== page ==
Steelers offense dusts off no-huddle attack
After a significant decrease in employing the no-huddle offense last year, the Steelers may dust it off against Atlanta on Saturday — to the delight of quarterback Ben Roethlisberger.
"I love it, and so do the wide receivers," Roethlisberger said. "I like the change of pace. I like the up-tempo, and it's hard for the defense to substitute."
The Steelers ran the offense much more frequently two years ago compared to last year. That was because of young receivers such as Mike Wallace, Antonio Brown and Emmanuel Sanders, along with having a lot of new starting offensive linemen, including rookie center Maurkice Pouncey.
With the receivers more acclimated to the offense and Pouncey emerging as a Pro Bowler, the return of the no-huddle could be a regular part of the game plan.
Roethlisberger said he would like to see the offense pick up where it left off in last week's 24-14 victory over the Eagles, with the added wrinkle of the no-huddle.
"We want to establish ourselves and what we want to do," Roethlisberger said. "We may go some no-huddle, and if we do that then I would like to execute that well."
» Steelers coach Mike Tomlin would only rule out cornerback Ike Taylor for Saturday's game. He is still recovering from a broken thumb. cornerback Cortez Allen (hamstring), cornerback Bryant McFadden (hamstring), wide receiver Jerricho Cotchery (hamstring), wide receiver Emmanuel Sanders (foot) and left tackle Jonathan Scott (knee) are listed as questionable.
"Anybody else other than those names should consider themselves in and be ready to rock and roll," Tomlin said.
» Tomlin said that the starters are going to play at least a half of football "and go from there." Tomlin also said he will have the first units play a series in the second half, "then we will play it by ear from there."
» The Steelers will have trim the roster from 90 to 75 by Tuesday. They likely will make the moves Sunday. A lot of players won't have an opportunity to show the coaches what they can do during Saturday's preseason game, with the starters expected to take up a good bit of the snaps. But if certain players do survive the first cut, they will play a lot during Thursday's final preseason game at Carolina.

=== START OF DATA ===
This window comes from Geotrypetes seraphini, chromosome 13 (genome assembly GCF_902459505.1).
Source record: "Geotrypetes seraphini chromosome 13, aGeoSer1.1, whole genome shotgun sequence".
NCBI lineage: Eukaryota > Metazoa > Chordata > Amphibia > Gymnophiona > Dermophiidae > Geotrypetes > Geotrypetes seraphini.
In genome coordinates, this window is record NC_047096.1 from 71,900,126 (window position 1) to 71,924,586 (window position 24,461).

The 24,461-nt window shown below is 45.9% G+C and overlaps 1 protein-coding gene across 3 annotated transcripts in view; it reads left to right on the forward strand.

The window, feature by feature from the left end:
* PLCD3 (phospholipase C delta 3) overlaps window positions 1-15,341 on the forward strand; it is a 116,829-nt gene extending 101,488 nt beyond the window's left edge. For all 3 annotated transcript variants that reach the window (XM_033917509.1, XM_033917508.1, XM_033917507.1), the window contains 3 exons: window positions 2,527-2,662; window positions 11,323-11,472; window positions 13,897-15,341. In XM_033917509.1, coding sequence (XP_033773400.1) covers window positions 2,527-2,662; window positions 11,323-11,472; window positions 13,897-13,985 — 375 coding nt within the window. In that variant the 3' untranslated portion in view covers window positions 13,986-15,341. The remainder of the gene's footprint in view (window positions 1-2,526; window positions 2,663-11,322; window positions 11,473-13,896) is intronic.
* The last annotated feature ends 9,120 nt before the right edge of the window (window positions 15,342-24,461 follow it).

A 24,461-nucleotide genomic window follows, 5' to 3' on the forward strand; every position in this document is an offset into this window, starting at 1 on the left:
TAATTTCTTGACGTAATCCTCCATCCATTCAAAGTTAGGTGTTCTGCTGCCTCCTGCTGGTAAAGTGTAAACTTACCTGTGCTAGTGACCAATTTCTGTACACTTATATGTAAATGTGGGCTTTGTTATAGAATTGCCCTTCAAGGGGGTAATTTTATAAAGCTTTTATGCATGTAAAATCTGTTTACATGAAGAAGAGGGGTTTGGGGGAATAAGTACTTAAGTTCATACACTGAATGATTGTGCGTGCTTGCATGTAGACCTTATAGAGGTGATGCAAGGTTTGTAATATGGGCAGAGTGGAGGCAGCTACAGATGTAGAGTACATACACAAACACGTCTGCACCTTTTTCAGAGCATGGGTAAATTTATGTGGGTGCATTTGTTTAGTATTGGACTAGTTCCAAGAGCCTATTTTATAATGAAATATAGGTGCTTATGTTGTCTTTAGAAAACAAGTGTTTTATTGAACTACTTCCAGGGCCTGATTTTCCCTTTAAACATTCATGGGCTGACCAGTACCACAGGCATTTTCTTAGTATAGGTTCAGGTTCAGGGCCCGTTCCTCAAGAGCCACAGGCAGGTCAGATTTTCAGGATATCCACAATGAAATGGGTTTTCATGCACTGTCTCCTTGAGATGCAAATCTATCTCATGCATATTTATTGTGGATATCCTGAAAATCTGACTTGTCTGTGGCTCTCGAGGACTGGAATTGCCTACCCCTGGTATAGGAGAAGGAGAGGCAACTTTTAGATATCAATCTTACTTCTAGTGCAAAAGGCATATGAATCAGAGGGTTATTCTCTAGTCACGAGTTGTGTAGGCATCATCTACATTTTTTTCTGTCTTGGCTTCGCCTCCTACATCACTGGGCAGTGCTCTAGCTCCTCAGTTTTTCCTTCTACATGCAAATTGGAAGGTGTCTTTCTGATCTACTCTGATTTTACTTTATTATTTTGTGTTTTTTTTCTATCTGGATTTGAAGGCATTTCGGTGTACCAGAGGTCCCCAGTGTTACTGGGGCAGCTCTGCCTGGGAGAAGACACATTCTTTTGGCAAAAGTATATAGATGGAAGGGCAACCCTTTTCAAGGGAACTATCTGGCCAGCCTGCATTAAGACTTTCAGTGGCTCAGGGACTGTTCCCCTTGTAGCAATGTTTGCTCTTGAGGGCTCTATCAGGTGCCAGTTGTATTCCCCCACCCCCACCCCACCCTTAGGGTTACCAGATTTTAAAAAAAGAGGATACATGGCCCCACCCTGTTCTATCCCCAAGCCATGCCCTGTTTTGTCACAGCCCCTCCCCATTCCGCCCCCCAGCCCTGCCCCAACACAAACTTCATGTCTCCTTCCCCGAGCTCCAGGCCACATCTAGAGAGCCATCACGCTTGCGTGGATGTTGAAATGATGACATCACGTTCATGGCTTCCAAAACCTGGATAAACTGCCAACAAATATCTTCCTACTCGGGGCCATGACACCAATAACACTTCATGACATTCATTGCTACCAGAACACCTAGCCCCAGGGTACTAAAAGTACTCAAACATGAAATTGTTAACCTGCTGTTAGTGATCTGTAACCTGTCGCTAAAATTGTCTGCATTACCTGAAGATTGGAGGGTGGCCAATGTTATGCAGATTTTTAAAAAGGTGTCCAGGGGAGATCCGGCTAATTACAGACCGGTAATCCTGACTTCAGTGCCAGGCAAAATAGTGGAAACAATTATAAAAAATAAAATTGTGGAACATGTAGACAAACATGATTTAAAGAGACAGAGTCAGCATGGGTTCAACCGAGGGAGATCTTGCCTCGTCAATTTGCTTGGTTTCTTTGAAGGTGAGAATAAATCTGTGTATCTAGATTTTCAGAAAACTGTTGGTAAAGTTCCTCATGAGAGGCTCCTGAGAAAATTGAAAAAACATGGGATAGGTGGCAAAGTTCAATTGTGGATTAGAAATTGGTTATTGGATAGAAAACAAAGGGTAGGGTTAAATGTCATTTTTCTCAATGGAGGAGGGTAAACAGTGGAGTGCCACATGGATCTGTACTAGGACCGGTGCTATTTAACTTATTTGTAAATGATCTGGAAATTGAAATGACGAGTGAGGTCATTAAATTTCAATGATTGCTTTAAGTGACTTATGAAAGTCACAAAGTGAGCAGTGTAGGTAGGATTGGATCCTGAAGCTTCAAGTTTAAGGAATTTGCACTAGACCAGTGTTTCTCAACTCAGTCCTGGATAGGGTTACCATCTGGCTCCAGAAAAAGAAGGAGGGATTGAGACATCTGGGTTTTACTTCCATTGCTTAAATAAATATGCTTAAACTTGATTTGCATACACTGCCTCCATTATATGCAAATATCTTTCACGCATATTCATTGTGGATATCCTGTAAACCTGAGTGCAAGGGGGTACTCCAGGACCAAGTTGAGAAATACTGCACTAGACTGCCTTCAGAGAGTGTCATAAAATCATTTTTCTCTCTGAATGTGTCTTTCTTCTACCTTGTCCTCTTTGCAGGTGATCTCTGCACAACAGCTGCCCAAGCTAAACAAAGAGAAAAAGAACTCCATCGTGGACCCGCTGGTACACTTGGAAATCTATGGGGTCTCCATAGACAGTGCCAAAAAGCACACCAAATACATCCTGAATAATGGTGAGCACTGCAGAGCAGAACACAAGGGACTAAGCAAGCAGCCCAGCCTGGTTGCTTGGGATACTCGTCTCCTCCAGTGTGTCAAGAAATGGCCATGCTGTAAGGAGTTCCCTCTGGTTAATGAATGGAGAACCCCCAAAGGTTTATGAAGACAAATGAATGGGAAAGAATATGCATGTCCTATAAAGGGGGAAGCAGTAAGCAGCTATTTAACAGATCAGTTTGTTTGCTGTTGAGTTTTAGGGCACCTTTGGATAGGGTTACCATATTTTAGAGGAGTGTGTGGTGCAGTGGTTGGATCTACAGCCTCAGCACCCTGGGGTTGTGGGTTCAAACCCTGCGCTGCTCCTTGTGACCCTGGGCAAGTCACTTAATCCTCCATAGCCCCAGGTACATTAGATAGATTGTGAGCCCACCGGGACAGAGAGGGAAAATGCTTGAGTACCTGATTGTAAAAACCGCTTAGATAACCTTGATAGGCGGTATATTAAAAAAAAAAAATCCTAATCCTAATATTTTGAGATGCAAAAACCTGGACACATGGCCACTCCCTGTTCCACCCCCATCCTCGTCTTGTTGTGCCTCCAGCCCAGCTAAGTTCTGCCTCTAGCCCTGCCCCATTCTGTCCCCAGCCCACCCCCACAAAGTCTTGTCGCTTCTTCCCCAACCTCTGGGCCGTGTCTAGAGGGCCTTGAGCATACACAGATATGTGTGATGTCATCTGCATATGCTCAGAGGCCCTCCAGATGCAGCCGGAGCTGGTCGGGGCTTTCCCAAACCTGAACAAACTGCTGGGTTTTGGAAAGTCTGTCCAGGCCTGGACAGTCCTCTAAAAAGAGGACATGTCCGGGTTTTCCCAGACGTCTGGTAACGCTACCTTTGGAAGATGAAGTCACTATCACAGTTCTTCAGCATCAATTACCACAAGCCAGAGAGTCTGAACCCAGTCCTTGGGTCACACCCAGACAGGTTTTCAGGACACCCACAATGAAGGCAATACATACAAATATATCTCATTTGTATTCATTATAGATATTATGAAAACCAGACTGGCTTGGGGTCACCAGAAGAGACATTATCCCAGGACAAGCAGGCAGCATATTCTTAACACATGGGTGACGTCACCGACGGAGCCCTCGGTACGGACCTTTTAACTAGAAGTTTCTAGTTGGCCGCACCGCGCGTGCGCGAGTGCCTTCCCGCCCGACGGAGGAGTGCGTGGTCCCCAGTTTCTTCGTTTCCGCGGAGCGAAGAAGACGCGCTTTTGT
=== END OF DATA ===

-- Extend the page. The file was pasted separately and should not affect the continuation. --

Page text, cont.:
"It is tough, because those guys don't get to play a lot and if you make it through this week then you get all the reps," safety Ryan Clark said. "The advice I have is to soak up every moment and take advantage of every moment. If you have an opportunity to run down on special teams, then you do that 100 percent."
» Former Ohio State coach Jim Tressel visited the Steelers' facility Thursday and watched practice. Tressel was a guest of director of football operations Kevin Colbert.
» Rookie running back Baron Batch is no longer using crutches one week after undergoing ACL surgery. Batch is still on the active roster, but he likely will be placed on injured reserve this weekend.
Show commenting policy
TribLive commenting policy
You are solely responsible for your comments and by using TribLive.com you agree to our Terms of Service.
We moderate comments. Our goal is to provide substantive commentary for a general readership. By screening submissions, we provide a space where readers can share intelligent and informed commentary that enhances the quality of our news and information.
While most comments will be posted if they are on-topic and not abusive, moderating decisions are subjective. We will make them as carefully and consistently as we can. Because of the volume of reader comments, we cannot review individual moderation decisions with readers.
We value thoughtful comments representing a range of views that make their point quickly and politely. We make an effort to protect discussions from repeated comments either by the same reader or different readers.
We follow the same standards for taste as the daily newspaper. A few things we won't tolerate: personal attacks, obscenity, vulgarity, profanity (including expletives and letters followed by dashes), commercial promotion, impersonations, incoherence, proselytizing and SHOUTING. Don't include URLs to Web sites.
We do not edit comments. They are either approved or deleted. We reserve the right to edit a comment that is quoted or excerpted in an article. In this case, we may fix spelling and punctuation.
We welcome strong opinions and criticism of our work, but we don't want comments to become bogged down with discussions of our policies and we will moderate accordingly.
We appreciate it when readers and people quoted in articles or blog posts point out errors of fact or emphasis and will investigate all assertions. But these suggestions should be sent via e-mail. To avoid distracting other readers, we won't publish comments that suggest a correction. Instead, corrections will be made in a blog post or in an article.